Nicholas: Holding On to Family Memories

In 2018, Christina and Selvyn noticed their son Nicholas lost a bit of weight and started vomiting often. Christina took him to the emergency room, and they prescribed nausea pills and sent Nicholas home. Nothing changed, so they went back to get answers.

After a CT scan and an MRI, doctors found a brain tumor on Nicholas’ 10th birthday—July 1, 2018.

After diagnosis, Nicholas had surgery in his home state of Georgia to remove the tumor. Then Christina and Nicholas went to Florida for radiation and proton therapy. His tumor initially responded to treatment, but came back exactly a year later. Nicholas went through another operation, chemotherapy, and radiation, but the doctors were unable to remove all of it. His family enrolled him in a clinical trial in Georgia, but the tumor continued to grow. After attempts to receive surgery in Philadelphia, they traveled to Texas and a doctor was able to remove some but not all of the tumor due to the location near the spinal cord. The tumor, unfortunately, continued to grow.

On December 3, 2020, Nicholas passed away. Although his family’s journey did not end as they hoped, they were grateful the surgery in Texas relieved his pain.

The family separation and financial strain was very difficult for Nicholas’ entire family. While Christina traveled with Nicholas, Selvyn and their daughter Melissa had to stay in Georgia to work and attend school. The family was used to a two-income household; however, Christina stopped working in order to care for Nicholas during his treatment.

Bills kept coming no matter what, and treatment costs depended on insurance approvals. In addition, their travel costs from hospital to hospital added up, and the family spent a great amount of money on gas and travel. The Pediatric Brain Tumor Foundation helped relieve some of the family’s financial strain through our emergency assistance Butterfly Fund.

Children with brain cancer can’t wait another week, another day, another minute for your support. When you donate to the Pediatric Brain Tumor Foundation, you help fund life-changing research and provide families with the resources and support they need. Don’t let pediatric brain cancer steal another future.

“When we were still fighting, PBTF helped us a lot financially with all of our travels and everything we had to do. Without them, we probably wouldn’t have been able to go to Texas and get that surgery, and who knows how much pain he could have been in when he passed,” said Christina.

Their family continues moving forward by holding onto memories of Nicholas and finding strength in his sister, Melissa. They often reminisce on the good times they had as a family, like when they went to Universal Studios. Melissa and Nicholas loved the Harry Potter rides and the interactive wands within the park.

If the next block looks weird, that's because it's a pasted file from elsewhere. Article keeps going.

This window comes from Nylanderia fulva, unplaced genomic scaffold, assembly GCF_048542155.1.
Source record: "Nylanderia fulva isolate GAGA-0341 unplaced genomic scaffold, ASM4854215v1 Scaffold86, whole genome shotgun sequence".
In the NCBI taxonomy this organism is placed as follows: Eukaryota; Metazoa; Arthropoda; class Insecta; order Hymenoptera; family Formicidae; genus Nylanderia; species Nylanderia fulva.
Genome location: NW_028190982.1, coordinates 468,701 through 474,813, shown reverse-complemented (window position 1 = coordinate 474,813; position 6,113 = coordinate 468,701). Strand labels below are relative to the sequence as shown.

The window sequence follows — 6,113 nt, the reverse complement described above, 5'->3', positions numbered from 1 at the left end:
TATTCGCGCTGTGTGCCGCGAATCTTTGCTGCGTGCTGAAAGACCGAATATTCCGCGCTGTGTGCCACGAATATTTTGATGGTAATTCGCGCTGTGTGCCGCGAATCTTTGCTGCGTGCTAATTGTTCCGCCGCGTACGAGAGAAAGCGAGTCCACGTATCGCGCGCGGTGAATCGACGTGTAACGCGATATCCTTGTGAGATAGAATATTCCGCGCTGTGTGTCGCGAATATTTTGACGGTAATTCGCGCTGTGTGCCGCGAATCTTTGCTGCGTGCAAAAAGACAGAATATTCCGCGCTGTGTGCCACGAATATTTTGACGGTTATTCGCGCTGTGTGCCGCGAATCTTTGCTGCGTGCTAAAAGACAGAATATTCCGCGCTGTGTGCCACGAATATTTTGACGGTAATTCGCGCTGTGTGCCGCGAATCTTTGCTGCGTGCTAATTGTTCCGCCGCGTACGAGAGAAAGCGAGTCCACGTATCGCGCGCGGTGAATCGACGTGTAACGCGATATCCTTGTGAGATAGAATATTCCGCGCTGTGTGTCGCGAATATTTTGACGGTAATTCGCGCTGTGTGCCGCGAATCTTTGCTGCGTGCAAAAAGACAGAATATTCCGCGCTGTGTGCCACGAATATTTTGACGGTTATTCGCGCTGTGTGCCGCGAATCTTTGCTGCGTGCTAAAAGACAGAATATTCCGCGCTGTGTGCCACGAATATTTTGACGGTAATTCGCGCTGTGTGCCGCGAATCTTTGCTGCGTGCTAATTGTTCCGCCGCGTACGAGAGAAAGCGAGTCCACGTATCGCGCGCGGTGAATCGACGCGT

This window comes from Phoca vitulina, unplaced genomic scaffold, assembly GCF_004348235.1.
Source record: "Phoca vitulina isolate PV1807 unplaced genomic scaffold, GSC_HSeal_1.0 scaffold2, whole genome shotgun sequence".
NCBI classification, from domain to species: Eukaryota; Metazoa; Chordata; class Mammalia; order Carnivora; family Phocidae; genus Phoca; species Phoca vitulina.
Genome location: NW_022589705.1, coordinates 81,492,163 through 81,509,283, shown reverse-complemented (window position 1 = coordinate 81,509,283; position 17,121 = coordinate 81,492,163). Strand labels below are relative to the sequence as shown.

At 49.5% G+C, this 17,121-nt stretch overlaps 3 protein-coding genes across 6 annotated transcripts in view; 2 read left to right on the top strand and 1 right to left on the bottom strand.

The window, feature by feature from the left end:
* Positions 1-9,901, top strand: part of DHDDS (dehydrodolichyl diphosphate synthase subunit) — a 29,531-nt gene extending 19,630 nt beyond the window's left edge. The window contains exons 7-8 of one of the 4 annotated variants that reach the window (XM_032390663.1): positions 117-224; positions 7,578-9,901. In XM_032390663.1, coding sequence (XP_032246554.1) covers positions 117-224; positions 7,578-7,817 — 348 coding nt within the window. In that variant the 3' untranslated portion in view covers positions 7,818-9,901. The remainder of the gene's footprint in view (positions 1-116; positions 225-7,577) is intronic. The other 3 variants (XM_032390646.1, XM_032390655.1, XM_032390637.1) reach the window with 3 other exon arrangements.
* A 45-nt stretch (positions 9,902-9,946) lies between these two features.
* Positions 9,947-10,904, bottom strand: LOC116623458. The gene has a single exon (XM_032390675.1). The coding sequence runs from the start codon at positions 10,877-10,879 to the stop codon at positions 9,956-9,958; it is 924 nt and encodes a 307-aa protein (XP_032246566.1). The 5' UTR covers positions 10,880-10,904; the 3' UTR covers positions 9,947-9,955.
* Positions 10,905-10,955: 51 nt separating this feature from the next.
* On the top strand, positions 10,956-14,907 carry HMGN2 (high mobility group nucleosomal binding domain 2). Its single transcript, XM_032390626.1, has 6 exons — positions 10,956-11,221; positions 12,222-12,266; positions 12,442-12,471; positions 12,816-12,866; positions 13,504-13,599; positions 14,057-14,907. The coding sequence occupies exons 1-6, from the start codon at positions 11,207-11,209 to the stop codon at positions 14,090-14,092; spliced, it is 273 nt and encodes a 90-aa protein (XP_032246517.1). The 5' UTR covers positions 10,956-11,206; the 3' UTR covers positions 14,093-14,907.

PBTF was able to give Nicholas and his family other memories by connecting them with the pediatric brain tumor community. They enjoyed attending local holiday parties and seeing Ride for Kids motorcyclists ride by their house – providing a family of people who understood what Nicholas, his parents and sister were going through and helping them figure out the path to take throughout their journey.

“I would tell a newly diagnosed family you aren’t alone and that PBTF really helps you make memories that you can hold on to. Those are memories we still keep, and we still watch the videos of the motorcycle ride. Those are things that we really hold in our hearts. PBTF is there for you, so you are not alone and you create a whole other family.”

PBTF offers resources, including financial assistance, to help families throughout their pediatric brain tumor journey. To stay connected and learn more about family resources, visit: curethekids.org/stay-connected.

 

Related Stories

Pediatric Brain Tumors Shouldn’t Be Ignored Because They're Uncomfortable to Talk About

Pediatric Brain Tumors Shouldn’t Be Ignored Because They're Uncomfortable to Talk About

My brain tumor experience is something I think about every day of my life, but the outside world likes to erase that and pretend it didn’t happen. It’s too “taboo” or “uncomfortable.” So, this year, on the 7th anniversary of my surgery, I want to talk about it.

Valentina: Living with Pediatric Low-Grade Glioma

Valentina: Living with Pediatric Low-Grade Glioma

In June 2018, Valentina was diagnosed with a pediatric low-grade glioma with a BRAF mutation. At the time, she was only one year old. Surgery was not an option, so her family had two choices for treatment—traditional chemotherapy or an experimental treatment suitable for her type of mutation.

Zoe: A Pediatric Brain Tumor Survivor’s Love of Books Opens the Door to New Research Funding

Zoe: A Pediatric Brain Tumor Survivor’s Love of Books Opens the Door to New Research Funding

Combining her love for reading and desire to give back to help kids with brain tumors like her, Zoe created Books 4 Brains to raise money for pediatric brain cancer research. Join her upcoming Books 4 Brains read-a-thon and support the Pediatric Brain Tumor Foundation's research funding efforts.

Related Updates

Pediatric Cancer Neuropsychological Needs Assessment Act Introduced in New York Legislature

Advocacy Alert

Pediatric Cancer Neuropsychological Needs Assessment Act Introduced in New York Legislature

A new bill introduced in the New York State Legislature by Senator Shelley B. Mayer and Assembly Member Christopher Burdick will help remove some of the barriers standing between children with cancer and the learning accommodations they need to succeed in school. The Pediatric Cancer Neuropsychological Needs Assessment Act (NY State S.8750) would require insurers to provide coverage for neuropsychological assessments for children diagnosed with cancer that affects brain development or function.

Related Resources

Name(Required)
This field is for validation purposes and should be left unchanged.